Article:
DPP - Introduction
DPP in brief
Reference documents
Links to DPP web sites/pages
DPP Newsletter
Past projects
Cooperation with think-tanks
Think-tanks are relevant actors in shaping the broad conceptual and political debate. They play two fundamental roles: making research, and formulating and disseminating alternative concepts and policy agendas. They should further be recognised for their competence at pan-European level and have a real influence on political policy-makers, who are involved in elaborating political policy proposals. In their capacity to speak “truth to power”, or to simply bring knowledge, evidence and expertise, they have developed an in-depth knowledge and expertise in all public spheres: economy, politics, science and society. Policy-makers could make the best use of think tanks as sources of innovative policy options and as sounding boards for new approaches.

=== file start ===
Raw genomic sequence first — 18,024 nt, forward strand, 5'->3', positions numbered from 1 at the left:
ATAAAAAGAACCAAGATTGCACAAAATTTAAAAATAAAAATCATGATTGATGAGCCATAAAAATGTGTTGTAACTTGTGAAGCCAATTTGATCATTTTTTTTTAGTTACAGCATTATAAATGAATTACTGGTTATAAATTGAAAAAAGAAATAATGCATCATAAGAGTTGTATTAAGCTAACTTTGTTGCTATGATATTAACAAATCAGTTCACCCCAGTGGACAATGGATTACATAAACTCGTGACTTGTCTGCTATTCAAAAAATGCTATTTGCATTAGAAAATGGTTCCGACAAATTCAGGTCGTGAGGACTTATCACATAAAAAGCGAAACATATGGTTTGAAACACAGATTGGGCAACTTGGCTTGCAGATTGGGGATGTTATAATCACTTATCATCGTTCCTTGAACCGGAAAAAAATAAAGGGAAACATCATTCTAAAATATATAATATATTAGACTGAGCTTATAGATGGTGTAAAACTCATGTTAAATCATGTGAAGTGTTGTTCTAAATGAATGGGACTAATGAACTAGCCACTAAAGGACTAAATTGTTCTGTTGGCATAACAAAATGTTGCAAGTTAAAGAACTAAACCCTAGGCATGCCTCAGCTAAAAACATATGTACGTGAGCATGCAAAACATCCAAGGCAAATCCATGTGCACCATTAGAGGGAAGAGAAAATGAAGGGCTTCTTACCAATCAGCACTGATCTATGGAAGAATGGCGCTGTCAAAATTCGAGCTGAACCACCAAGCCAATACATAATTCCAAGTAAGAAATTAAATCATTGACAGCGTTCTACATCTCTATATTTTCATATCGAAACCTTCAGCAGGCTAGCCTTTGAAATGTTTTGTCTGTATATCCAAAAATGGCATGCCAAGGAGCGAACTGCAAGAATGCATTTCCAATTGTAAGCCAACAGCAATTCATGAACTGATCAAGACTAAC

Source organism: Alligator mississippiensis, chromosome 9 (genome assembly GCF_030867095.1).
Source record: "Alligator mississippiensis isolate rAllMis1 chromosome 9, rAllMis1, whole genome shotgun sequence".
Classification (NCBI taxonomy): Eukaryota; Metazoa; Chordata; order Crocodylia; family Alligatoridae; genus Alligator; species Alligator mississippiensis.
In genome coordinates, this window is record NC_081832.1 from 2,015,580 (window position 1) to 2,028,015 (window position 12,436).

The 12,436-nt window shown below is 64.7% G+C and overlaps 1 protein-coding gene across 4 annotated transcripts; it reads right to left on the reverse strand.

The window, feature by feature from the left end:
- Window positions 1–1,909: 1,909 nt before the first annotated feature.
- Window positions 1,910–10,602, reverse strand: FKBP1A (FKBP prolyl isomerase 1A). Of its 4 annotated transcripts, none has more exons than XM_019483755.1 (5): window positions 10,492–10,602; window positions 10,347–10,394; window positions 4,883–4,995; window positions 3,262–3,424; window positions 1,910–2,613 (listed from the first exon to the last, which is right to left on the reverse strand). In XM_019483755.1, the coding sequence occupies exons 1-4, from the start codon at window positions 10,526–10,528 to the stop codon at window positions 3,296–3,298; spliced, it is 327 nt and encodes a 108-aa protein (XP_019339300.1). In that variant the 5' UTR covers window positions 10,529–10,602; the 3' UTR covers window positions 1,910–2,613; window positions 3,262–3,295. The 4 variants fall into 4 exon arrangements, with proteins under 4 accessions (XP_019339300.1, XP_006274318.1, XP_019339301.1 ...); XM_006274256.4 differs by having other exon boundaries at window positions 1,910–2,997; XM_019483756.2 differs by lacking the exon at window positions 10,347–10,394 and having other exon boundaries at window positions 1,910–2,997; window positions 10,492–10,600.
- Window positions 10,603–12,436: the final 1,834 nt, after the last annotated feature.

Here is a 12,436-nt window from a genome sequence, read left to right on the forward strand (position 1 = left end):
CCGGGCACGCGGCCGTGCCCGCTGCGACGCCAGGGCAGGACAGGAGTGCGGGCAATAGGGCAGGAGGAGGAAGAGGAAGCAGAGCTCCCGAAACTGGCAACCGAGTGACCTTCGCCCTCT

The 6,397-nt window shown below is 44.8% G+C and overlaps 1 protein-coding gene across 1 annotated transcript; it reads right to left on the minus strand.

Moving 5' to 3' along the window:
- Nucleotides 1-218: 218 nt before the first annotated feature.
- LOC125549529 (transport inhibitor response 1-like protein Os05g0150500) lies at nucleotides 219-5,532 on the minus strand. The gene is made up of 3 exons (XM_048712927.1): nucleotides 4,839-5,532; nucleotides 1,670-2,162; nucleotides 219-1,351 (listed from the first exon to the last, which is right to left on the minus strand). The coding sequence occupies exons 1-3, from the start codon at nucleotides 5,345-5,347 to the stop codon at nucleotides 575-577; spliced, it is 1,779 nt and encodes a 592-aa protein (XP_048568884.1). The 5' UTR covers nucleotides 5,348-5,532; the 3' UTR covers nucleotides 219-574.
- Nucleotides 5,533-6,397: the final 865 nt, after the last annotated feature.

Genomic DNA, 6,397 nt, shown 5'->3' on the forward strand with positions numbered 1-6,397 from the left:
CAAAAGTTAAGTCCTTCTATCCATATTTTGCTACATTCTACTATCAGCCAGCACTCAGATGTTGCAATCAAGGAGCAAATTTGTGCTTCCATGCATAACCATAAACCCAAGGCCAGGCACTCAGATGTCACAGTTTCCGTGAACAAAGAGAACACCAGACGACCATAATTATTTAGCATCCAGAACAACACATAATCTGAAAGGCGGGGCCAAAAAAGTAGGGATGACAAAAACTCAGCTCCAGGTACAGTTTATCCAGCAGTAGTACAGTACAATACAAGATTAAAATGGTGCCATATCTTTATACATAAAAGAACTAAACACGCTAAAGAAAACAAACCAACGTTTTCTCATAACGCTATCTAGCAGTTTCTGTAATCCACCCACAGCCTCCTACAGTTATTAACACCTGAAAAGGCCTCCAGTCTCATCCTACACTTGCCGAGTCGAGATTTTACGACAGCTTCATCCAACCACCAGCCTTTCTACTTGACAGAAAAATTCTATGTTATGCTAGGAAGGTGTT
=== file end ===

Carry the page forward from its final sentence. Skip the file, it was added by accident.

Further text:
This is why the Council of Europe has decided to enhance its existing relations with think tanks, a key component of the research sector which can be particularly pertinent for medium-term reflection, and whose new ideas and innovative approaches could represent a meaningful added value for the Organisation policy planning.
The Directorate of Policy Planning is building contacts with major European think tanks and reviews academic work on relevant topics, such as climate change, demographic changes, robotics and ethics, in order to provide Senior Management with strategic expertise and background information.
Meeting of major think tanks (4 December 2012)
On 4 December 2012, Secretary General Thorbjørn Jagland hosted a meeting of directors and representatives from 27 major European think tanks in Strasbourg. The meeting was part of the Council’s efforts to enhance its impact by strengthening the collaboration with all relevant actors having a role in broad conceptual and political debates. Think tanks have become important actors in many policy fields and can provide access to new ideas and innovative approaches.